For example, you could use bicarbonate of soda, white vinegar and vodka to refresh lightly soiled clothes.


4. The effect shower gel has on fabrics

Some materials, like cotton, may hold up better when cleaned with shower gel. In contrast, the ingredients in some shower gels may aggravate delicate materials. For example, the gel may discolour or stain the fine fabric.

On that note, shower gels come in different colours. By washing your clothes with a colourful shower gel, you risk dyeing your garment. In addition, depending on what’s in the shower gel, your laundry may end up with a waxy feel and a dull appearance after the wash.

Unless you know what’s in your shower gel and how the ingredients will react with the garments you need to clean, it would be better to steer clear of it because you don’t know if there’ll be a bad reaction. Is the risk really worth it?


5. Shower gel isn’t going to treat stains

As noted earlier, shower gel isn’t going to have the punch to eradicate blemishes from laundry.

In this case, you’ll have to pre-treat your laundry before washing it. You may have the necessary solutions at home to remove the marks, but if not, you’ll have to pop into a shop to buy stuff.

So, while you’re there, you might as well pick up some laundry detergent and use that instead of shower gel. 


6. Shower gel can’t clean large loads of laundry

In an emergency, you can use shower gel to refresh a few lightly soiled items, say, a pair of socks or a T-shirt. But shower gel can’t be used to wash a whole load of laundry. Why?

The easiest way to clean a large pile of washing is to wash it in a washing machine. Since you can’t use shower gel in a washing machine, you must wash all your clothes by hand, which will take ages!

Even if you took ages cleaning the load of washing with shower gel, it wouldn’t be that clean anyway. You’d have to re-wash it or repeat this activity.

Plus, you won’t be able to wash every single piece of laundry using shower gel because the material won’t react well to it, and it would work out really expensive for you.

Using shower gel to clean large amounts of laundry just isn’t practical. It’s okay to use in a pinch, but that’s about it.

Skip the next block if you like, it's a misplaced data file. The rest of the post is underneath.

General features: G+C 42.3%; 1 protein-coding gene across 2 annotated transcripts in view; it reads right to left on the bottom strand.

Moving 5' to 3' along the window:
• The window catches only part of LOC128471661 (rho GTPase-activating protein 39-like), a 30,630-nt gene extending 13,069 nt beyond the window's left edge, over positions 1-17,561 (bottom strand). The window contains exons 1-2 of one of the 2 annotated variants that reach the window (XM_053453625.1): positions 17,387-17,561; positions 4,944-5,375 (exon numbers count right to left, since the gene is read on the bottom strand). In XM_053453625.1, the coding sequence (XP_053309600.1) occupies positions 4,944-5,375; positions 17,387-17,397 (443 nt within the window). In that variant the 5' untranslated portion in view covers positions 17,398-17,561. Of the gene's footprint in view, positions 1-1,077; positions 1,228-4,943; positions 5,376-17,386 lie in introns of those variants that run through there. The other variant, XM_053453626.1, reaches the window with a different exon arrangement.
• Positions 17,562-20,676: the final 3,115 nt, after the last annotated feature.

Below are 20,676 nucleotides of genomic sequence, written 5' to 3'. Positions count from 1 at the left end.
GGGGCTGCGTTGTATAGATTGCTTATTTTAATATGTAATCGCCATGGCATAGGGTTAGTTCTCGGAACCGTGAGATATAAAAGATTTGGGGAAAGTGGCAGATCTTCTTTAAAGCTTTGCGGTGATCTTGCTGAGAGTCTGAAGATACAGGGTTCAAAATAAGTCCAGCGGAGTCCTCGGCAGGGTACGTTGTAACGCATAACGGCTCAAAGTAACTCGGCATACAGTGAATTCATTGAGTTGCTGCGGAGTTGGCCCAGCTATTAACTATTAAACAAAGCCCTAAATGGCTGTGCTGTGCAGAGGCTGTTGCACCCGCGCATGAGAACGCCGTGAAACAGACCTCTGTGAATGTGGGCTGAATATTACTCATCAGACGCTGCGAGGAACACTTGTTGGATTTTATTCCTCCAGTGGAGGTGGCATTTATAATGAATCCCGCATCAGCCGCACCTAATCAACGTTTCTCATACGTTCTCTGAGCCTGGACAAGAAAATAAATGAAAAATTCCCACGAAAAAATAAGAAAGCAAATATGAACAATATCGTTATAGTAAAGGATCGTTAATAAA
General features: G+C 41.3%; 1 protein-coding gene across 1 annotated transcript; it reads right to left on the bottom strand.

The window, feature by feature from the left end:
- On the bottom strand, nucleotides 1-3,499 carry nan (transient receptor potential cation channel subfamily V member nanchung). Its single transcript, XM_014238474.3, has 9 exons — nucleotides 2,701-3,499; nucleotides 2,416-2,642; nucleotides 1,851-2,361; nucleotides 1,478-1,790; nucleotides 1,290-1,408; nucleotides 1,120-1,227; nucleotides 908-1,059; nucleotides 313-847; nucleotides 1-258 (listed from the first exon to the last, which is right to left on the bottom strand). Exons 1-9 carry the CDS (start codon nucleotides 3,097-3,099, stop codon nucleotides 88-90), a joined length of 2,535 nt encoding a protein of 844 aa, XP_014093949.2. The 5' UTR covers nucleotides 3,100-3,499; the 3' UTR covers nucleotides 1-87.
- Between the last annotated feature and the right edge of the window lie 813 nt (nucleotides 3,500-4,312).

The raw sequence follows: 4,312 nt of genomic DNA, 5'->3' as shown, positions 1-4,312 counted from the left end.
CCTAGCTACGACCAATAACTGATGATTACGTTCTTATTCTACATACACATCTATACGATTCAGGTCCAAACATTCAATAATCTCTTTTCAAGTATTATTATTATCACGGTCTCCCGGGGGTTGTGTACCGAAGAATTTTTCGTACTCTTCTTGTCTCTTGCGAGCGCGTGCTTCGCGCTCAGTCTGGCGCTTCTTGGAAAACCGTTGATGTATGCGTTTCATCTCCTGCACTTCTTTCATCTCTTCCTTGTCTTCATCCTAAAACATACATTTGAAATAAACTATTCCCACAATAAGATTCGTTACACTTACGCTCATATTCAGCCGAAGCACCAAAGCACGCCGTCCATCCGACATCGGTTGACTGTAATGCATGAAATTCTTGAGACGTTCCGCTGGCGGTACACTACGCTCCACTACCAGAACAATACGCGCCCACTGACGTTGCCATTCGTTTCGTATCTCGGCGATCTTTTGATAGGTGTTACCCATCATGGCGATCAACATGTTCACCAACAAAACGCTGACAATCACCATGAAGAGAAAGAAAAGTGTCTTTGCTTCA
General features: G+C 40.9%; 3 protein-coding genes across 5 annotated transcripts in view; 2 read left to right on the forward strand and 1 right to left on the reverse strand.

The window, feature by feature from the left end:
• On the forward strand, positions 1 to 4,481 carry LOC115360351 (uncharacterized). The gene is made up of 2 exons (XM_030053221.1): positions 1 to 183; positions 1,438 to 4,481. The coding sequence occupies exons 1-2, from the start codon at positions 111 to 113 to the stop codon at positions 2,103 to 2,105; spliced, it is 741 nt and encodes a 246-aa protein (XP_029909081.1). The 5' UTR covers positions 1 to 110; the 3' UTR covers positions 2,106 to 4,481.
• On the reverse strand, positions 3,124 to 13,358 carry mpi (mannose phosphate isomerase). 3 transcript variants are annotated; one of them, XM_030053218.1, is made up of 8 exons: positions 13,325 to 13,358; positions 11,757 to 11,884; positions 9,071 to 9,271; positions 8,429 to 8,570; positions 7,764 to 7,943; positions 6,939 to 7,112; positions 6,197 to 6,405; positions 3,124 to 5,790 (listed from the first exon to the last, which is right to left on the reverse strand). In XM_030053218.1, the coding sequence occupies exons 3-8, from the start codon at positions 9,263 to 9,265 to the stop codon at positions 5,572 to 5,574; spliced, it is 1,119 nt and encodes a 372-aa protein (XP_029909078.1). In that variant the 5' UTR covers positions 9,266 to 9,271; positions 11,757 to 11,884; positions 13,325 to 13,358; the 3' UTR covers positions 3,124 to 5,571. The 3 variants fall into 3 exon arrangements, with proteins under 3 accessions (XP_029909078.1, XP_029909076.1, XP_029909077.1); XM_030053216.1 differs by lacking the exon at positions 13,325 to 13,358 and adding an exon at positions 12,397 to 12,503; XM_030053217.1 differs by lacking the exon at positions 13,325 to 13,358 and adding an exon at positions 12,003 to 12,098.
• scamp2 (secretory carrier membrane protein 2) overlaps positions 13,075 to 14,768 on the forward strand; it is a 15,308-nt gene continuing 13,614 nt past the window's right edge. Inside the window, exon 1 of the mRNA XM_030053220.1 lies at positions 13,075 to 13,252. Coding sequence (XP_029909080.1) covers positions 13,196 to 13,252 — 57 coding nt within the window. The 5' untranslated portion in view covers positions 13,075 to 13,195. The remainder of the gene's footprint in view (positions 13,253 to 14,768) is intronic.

How to Clean Clothes with Shower Gel

Shower gel and clothes

If you’re absolutely set on washing your clothes with shower gel instead of normal laundry detergent, follow the method below.

Note: Do not put shower gel in a washing machine. You must hand wash your items of clothing with shower gel.

Steps to follow:

  1. Grab a shower gel that’s fragrance-free and has no-to-little moisturiser.
  2. Do a patch test: Grab a damp cloth and put a little blob of shower gel on it. Then, find a discreet patch on your item of clothing and dab the cloth onto it. Wait and see what happens. If there’s a bad reaction (obvious damage and discolouration), stop and find an alternative cleaning solution. Continue if all is okay.
  3. Fill a clean bowl with lukewarm water.
  4. Add half a teaspoon of shower gel to the water.
  5. Mix the gel into the water.
  6. Place your item in the water.
  7. Agitate the item in the water and carefully rub the material between your fingers to remove dirt. Pay attention to the very dirty sections.
  8. Rinse the garment clean.
  9. Dry the item of clothing.
  10. Repeat the steps for your other garments.

Note: The method above is most suitable for lightly soiled garments that don’t require a deep clean. It isn’t going to clean your clothes that well. In fact, it may have very little effect on most items of clothing.


Can You Wash Clothes with Shampoo?

can you use shampoo as laundry detergent

You can substitute laundry detergent with shampoo in an emergency. The shampoo will be able to clean lightly soiled laundry to a relative standard, for example, a pair of socks, a few t-shirts and shorts.

However, you shouldn’t use shampoo to clean your clothes all of the time. Shampoo is okay to use when you’re in a pinch, but it should never be considered a complete substitute for laundry detergent.

Shampoo doesn’t really contain the right kind of ingredients to thoroughly clean your laundry. It cannot penetrate and remove tough grime and stains. Nor can it remove bacteria from garments. Plus, you can’t put shouldn’t inside a washing machine!